DECIDED JANUARY 28, 1943.
Certiorari; from Fulton superior court — Judge Pomeroy. September 22, 1942.
James R. Venable, Frank A. Bowers, for plaintiff in error.
Bond Almand, solicitor, John A. Boykin, solicitor-general, Durwood T. Pye, Lindley W. Camp, solicitor, contra.
1. As bearing on the issue of criminally and recklessly driving an automobile in violation of the Code, §§ 68-9919, testimony that "the boys [defendants] had been drinking but were not drunk. I did not say that they were under the influence of liquor," was competent to prove the circumstances from which the jury could determine the conditions, movements, and conduct of the defendants at the time of the alleged reckless driving. The admission of the testimony was not erroneous on the ground that it put the defendant's character in issue.
2. Where two defendants, under separate accusations, were by consent being tried at the same time for recklessly driving an automobile, and they were both in the automobile at the time of the alleged criminal act, and the judge in his original instructions charged the jury that they could find only one of the defendants guilty, but did not instruct them on the rule of law "no accessories" in misdemeanor cases, but upon a request from the jury recharged in effect that if a defendant was guilty at all in the misdemeanor case on trial he would be guilty as a principal in the first degree, and that in misdemeanor there is no such thing as principal in the second degree, or accessories ( Lewis v. State, 33 Ga. 132, 134), under the facts of this case we do not think the instructions excepted to misled the jury, in that they were contradictory. 1 Reid's Branson on Instructions to Juries, 387 (71), § 138.
3. The general grounds are not mentioned or argued by the plaintiff in error, and are treated as abandoned.
DECIDED JANUARY 28, 1943.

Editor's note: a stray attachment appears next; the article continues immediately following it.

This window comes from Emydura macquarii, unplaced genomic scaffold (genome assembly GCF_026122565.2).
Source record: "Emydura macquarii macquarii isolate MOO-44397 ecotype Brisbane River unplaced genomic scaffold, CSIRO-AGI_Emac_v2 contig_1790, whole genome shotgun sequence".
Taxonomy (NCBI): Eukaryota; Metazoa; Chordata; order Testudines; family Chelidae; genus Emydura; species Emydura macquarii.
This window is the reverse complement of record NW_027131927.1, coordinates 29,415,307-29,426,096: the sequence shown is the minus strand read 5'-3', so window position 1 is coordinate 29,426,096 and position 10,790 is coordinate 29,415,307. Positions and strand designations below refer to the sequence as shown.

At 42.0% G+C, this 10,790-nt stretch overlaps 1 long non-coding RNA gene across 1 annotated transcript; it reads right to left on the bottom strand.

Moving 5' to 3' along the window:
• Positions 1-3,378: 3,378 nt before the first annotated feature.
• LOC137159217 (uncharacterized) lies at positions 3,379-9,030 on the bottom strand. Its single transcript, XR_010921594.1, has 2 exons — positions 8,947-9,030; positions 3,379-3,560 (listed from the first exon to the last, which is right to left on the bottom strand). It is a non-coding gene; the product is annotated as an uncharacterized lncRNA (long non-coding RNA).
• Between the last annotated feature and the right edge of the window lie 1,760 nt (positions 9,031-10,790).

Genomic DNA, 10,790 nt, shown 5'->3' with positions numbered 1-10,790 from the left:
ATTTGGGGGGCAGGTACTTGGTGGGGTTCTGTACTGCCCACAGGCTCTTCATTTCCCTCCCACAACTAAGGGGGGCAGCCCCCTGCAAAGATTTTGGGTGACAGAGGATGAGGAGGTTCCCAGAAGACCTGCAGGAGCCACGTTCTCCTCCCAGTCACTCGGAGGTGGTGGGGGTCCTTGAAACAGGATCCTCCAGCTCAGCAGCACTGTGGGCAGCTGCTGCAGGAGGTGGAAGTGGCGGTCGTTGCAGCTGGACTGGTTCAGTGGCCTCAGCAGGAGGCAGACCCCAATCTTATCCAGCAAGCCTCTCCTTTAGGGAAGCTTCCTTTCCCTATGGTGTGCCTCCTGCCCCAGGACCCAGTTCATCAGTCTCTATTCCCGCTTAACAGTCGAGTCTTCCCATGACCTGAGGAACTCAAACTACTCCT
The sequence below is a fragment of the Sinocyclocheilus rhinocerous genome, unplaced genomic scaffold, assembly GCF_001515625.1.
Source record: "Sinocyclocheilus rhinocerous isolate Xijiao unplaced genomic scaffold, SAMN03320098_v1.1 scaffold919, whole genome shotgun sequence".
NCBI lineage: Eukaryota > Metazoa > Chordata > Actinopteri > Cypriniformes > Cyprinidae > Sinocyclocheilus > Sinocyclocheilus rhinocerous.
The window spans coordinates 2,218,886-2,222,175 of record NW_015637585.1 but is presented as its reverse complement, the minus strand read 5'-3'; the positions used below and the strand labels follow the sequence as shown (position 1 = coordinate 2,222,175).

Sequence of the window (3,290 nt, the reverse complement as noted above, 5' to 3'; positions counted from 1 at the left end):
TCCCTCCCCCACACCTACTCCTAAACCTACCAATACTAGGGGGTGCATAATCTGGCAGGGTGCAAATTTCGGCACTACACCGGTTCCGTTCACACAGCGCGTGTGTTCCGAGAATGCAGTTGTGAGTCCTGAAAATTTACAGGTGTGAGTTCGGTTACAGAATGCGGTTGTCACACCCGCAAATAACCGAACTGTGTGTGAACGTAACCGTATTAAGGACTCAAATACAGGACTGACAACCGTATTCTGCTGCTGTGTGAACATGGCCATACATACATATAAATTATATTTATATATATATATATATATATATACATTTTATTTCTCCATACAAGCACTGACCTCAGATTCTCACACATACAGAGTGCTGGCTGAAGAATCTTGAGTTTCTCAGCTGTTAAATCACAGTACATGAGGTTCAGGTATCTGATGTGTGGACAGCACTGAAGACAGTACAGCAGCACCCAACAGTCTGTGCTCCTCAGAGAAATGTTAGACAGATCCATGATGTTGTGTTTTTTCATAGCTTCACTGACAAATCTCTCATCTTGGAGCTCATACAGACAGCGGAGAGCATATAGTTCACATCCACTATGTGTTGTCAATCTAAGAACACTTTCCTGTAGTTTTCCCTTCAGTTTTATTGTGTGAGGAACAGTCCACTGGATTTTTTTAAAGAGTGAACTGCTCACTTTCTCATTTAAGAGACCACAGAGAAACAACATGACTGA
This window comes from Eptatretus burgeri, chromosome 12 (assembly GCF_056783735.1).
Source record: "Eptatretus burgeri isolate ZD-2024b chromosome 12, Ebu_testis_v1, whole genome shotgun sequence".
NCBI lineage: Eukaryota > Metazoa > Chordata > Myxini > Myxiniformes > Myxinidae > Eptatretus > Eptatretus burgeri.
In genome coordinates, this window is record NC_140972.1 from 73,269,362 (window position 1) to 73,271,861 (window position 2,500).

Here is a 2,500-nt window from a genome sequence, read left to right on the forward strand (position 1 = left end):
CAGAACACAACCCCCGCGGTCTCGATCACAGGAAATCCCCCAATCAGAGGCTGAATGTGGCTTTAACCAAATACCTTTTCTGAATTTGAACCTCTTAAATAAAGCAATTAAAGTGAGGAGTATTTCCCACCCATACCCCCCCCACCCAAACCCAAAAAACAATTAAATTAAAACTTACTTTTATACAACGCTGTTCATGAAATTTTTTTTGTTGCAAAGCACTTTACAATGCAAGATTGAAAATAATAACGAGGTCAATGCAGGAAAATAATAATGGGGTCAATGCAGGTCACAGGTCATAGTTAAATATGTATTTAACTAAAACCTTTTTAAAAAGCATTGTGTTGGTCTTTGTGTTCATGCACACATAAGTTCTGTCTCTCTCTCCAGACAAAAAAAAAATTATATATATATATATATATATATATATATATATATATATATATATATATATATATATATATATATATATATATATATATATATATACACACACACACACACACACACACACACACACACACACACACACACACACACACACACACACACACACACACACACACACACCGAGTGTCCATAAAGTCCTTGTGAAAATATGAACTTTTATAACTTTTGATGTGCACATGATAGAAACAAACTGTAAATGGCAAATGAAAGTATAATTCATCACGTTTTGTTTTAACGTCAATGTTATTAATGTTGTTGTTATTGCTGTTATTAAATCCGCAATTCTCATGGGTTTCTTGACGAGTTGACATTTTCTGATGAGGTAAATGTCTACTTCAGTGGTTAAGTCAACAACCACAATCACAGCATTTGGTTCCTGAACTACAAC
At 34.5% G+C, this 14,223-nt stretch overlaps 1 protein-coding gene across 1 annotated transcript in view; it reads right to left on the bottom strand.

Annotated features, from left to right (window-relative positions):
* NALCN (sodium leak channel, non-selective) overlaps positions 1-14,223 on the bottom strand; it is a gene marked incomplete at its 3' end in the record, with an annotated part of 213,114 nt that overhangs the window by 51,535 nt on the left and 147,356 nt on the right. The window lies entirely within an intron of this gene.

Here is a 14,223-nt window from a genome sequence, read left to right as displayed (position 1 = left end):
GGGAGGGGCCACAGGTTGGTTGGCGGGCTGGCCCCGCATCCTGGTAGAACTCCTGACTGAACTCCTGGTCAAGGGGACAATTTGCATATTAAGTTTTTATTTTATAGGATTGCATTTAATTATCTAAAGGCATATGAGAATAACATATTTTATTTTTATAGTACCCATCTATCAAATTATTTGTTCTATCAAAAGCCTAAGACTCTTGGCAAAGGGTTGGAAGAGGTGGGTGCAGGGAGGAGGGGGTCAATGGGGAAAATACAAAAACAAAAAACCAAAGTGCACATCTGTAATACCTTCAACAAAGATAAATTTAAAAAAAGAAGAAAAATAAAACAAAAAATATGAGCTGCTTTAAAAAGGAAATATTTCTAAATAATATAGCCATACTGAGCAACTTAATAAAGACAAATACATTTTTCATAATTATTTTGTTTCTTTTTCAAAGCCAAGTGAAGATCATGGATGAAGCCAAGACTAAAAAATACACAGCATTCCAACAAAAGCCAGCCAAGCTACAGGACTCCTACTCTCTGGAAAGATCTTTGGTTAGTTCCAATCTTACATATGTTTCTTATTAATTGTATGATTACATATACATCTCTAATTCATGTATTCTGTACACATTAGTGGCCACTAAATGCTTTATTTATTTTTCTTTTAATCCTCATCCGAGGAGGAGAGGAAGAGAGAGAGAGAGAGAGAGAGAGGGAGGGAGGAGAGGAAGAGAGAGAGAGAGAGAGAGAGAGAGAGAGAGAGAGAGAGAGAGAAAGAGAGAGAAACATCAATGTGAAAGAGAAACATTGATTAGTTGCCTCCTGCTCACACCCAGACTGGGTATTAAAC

1. In a trial for recklessly driving an automobile the court did not err in allowing a witness, Paschall, to testify: "The boys had been drinking but they were not drunk. I did not say that they were under the influence of liquor," over the objection that this was placing the defendant's character in issue, that the testimony was irrelevant in that the defendant was not charged with driving an automobile while intoxicated, but was charged (a) with driving at an excessive rate of speed, and (b) in a reckless manner. We think the testimony was competent, as bearing on the issue of reckless driving, to prove all the circumstances at the time of the alleged criminal act, including the condition, movements, and the conduct of the defendant. The defendant's condition, together with his movements and conduct at the time of the alleged criminal act, was a circumstance of such a character, which, when taken in connection with other circumstances according to the common course of events, tended to establish the truth of the matter in issue and was relevant. There was other evidence that the car "zigzagged" from one side of the street to the other, and at times went eighty-five miles per hour. The evidence was not subject to the objection that it came within the rule that the State can not attack the defendant's character unless, or until, he first puts it in issue. The exception is not meritorious.